Use Newton's first law of motion to explain why a basketball rolls across the court?
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Newton's First Law of Motion states that an object at rest will remain at rest unless acted on by an external force and an object in motion continues remains in motion with the same speed and direction unless acted on by an external force. This is also called the law of inertia.
A basketball rolling across a court follows this law. It does not continue with the same speed because there are external forces such as friction between the ball and the floor and air resistance acting to slow the ball down and ultimately bring it to rest.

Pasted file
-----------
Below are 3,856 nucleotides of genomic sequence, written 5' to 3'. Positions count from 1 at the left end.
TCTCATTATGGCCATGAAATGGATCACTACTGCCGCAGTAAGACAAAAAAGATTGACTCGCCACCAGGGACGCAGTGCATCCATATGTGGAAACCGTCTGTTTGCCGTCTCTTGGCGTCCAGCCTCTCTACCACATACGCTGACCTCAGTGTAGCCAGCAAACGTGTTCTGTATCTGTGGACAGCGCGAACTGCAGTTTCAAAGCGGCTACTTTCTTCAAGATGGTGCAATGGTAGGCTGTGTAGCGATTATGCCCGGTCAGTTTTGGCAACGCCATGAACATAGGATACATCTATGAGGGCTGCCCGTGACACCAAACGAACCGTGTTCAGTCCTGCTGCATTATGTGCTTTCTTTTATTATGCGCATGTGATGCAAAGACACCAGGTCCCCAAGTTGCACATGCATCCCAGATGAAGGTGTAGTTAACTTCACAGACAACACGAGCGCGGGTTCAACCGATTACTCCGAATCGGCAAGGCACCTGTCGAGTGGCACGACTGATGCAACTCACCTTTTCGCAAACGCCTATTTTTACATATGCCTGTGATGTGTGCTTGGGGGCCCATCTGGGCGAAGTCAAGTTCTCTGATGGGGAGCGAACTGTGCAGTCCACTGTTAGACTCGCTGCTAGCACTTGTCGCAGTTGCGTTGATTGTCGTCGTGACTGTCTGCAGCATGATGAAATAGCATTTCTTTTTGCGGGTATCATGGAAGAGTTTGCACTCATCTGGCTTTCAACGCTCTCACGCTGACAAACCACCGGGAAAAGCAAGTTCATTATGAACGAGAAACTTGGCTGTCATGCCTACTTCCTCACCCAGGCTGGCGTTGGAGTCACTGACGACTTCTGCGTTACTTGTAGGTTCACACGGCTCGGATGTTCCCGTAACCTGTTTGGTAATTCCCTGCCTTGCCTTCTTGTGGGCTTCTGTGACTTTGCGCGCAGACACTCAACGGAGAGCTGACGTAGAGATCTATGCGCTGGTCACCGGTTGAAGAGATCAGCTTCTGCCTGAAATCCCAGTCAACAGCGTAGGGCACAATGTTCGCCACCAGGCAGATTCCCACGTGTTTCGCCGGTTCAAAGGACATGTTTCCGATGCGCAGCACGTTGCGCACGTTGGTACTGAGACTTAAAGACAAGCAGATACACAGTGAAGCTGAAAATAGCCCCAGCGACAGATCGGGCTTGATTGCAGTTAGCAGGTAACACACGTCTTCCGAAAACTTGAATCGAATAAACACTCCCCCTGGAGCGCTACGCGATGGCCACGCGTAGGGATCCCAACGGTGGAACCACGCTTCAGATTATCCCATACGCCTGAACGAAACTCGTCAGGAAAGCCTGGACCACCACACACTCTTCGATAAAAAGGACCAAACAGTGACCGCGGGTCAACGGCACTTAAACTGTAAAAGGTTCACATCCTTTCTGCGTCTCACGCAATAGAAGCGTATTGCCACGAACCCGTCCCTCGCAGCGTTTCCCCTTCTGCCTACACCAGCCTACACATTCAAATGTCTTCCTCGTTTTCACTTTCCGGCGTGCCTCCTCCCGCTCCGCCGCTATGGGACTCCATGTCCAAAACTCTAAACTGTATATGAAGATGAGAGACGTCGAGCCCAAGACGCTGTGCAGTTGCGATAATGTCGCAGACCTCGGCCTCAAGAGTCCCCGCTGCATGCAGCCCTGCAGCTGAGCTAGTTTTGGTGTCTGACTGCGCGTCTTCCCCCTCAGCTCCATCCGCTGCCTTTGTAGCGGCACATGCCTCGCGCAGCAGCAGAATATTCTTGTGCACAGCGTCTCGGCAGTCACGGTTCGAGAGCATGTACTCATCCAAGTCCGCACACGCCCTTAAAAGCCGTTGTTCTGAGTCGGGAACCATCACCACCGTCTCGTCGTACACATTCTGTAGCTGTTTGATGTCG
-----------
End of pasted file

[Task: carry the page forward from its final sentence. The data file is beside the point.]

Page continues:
Newton's first law of motion states that:
In the absence of a net external force, a body is either at rest or moves with a constant velocity.
This has also been stated as a body at rest tends to stay at rest and a body in motion tends to stay in motion. This law is the reason that when you roll a basketball down the court it will continue rolling along the floor when the ball leaves your hand. You have imparted a net force of motion to the ball with your hand that gives the ball velocity. However, we know that eventually the ball will stop rolling. That is because there is another force at work on the ball: friction. Friction from contact with the floor and wind resistance are also working against the motion of the ball and will eventually bring it to rest.
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